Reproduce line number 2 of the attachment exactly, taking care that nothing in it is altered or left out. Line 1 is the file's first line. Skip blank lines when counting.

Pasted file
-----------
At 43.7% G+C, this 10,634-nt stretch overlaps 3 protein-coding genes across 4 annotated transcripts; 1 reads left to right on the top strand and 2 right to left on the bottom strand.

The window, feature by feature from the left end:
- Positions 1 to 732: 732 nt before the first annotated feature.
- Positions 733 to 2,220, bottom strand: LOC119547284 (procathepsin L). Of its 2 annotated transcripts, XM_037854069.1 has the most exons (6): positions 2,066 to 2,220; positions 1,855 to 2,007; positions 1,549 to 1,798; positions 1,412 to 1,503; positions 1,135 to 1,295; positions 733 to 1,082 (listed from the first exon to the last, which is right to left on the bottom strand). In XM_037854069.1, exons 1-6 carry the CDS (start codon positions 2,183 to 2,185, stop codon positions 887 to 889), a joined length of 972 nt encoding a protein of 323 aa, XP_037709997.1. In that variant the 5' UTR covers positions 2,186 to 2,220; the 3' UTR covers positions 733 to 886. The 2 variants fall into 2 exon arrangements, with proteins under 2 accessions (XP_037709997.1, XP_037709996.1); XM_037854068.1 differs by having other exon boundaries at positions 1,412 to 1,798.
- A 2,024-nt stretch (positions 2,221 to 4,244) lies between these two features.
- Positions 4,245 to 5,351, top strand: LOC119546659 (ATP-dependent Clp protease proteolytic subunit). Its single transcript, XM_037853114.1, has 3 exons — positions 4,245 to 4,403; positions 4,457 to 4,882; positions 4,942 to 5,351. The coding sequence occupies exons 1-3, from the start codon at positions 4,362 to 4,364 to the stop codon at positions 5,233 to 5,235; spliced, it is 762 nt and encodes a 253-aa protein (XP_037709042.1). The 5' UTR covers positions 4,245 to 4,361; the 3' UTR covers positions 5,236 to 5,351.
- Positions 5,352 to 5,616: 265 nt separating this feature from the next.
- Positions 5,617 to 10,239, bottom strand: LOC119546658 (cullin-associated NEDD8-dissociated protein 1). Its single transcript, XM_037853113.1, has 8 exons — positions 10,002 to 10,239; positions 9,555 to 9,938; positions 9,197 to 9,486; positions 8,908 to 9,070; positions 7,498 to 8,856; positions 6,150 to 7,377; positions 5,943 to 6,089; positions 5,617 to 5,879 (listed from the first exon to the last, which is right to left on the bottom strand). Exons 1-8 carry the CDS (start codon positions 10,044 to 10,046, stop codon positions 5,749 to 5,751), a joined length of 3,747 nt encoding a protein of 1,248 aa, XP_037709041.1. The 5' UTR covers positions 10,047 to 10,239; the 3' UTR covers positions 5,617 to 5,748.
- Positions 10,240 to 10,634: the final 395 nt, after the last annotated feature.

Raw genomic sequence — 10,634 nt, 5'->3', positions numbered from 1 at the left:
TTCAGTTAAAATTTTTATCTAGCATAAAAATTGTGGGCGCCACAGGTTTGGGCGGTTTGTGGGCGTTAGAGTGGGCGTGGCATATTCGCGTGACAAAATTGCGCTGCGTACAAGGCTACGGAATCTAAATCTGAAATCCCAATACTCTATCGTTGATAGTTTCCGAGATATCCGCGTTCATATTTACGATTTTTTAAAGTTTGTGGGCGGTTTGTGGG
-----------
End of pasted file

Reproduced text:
The window, feature by feature from the left end: